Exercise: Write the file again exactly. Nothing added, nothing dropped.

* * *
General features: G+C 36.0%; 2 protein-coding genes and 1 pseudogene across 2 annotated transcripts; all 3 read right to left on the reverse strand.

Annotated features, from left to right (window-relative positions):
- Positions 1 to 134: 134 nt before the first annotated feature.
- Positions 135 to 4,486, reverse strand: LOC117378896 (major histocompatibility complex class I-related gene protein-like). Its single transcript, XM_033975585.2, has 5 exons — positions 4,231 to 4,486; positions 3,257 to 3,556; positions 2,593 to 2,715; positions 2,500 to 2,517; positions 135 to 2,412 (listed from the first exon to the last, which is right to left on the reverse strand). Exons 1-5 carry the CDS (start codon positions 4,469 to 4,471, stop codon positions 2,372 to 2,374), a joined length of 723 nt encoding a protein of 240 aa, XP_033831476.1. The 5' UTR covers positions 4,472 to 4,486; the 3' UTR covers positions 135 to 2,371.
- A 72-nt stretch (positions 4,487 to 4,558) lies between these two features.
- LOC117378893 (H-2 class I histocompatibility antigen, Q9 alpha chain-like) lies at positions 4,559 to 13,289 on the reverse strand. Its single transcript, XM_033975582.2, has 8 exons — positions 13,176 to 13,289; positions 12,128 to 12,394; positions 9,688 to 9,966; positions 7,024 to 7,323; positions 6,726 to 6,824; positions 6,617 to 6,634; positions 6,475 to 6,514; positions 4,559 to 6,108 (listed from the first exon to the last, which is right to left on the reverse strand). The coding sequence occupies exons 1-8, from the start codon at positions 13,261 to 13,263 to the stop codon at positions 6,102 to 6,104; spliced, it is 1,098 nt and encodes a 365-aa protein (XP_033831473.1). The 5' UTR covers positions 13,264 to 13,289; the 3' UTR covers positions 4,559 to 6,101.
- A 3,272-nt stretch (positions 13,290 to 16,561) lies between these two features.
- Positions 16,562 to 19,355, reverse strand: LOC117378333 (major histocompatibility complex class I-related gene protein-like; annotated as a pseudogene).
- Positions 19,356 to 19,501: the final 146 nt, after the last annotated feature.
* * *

General features: G+C 36.0%; 2 protein-coding genes and 1 pseudogene across 2 annotated transcripts; all 3 read right to left on the reverse strand.

Annotated features, from left to right (window-relative positions):
- Positions 1 to 134: 134 nt before the first annotated feature.
- Positions 135 to 4,486, reverse strand: LOC117378896 (major histocompatibility complex class I-related gene protein-like). Its single transcript, XM_033975585.2, has 5 exons — positions 4,231 to 4,486; positions 3,257 to 3,556; positions 2,593 to 2,715; positions 2,500 to 2,517; positions 135 to 2,412 (listed from the first exon to the last, which is right to left on the reverse strand). Exons 1-5 carry the CDS (start codon positions 4,469 to 4,471, stop codon positions 2,372 to 2,374), a joined length of 723 nt encoding a protein of 240 aa, XP_033831476.1. The 5' UTR covers positions 4,472 to 4,486; the 3' UTR covers positions 135 to 2,371.
- A 72-nt stretch (positions 4,487 to 4,558) lies between these two features.
- LOC117378893 (H-2 class I histocompatibility antigen, Q9 alpha chain-like) lies at positions 4,559 to 13,289 on the reverse strand. Its single transcript, XM_033975582.2, has 8 exons — positions 13,176 to 13,289; positions 12,128 to 12,394; positions 9,688 to 9,966; positions 7,024 to 7,323; positions 6,726 to 6,824; positions 6,617 to 6,634; positions 6,475 to 6,514; positions 4,559 to 6,108 (listed from the first exon to the last, which is right to left on the reverse strand). The coding sequence occupies exons 1-8, from the start codon at positions 13,261 to 13,263 to the stop codon at positions 6,102 to 6,104; spliced, it is 1,098 nt and encodes a 365-aa protein (XP_033831473.1). The 5' UTR covers positions 13,264 to 13,289; the 3' UTR covers positions 4,559 to 6,101.
- A 3,272-nt stretch (positions 13,290 to 16,561) lies between these two features.
- Positions 16,562 to 19,355, reverse strand: LOC117378333 (major histocompatibility complex class I-related gene protein-like; annotated as a pseudogene).
- Positions 19,356 to 19,501: the final 146 nt, after the last annotated feature.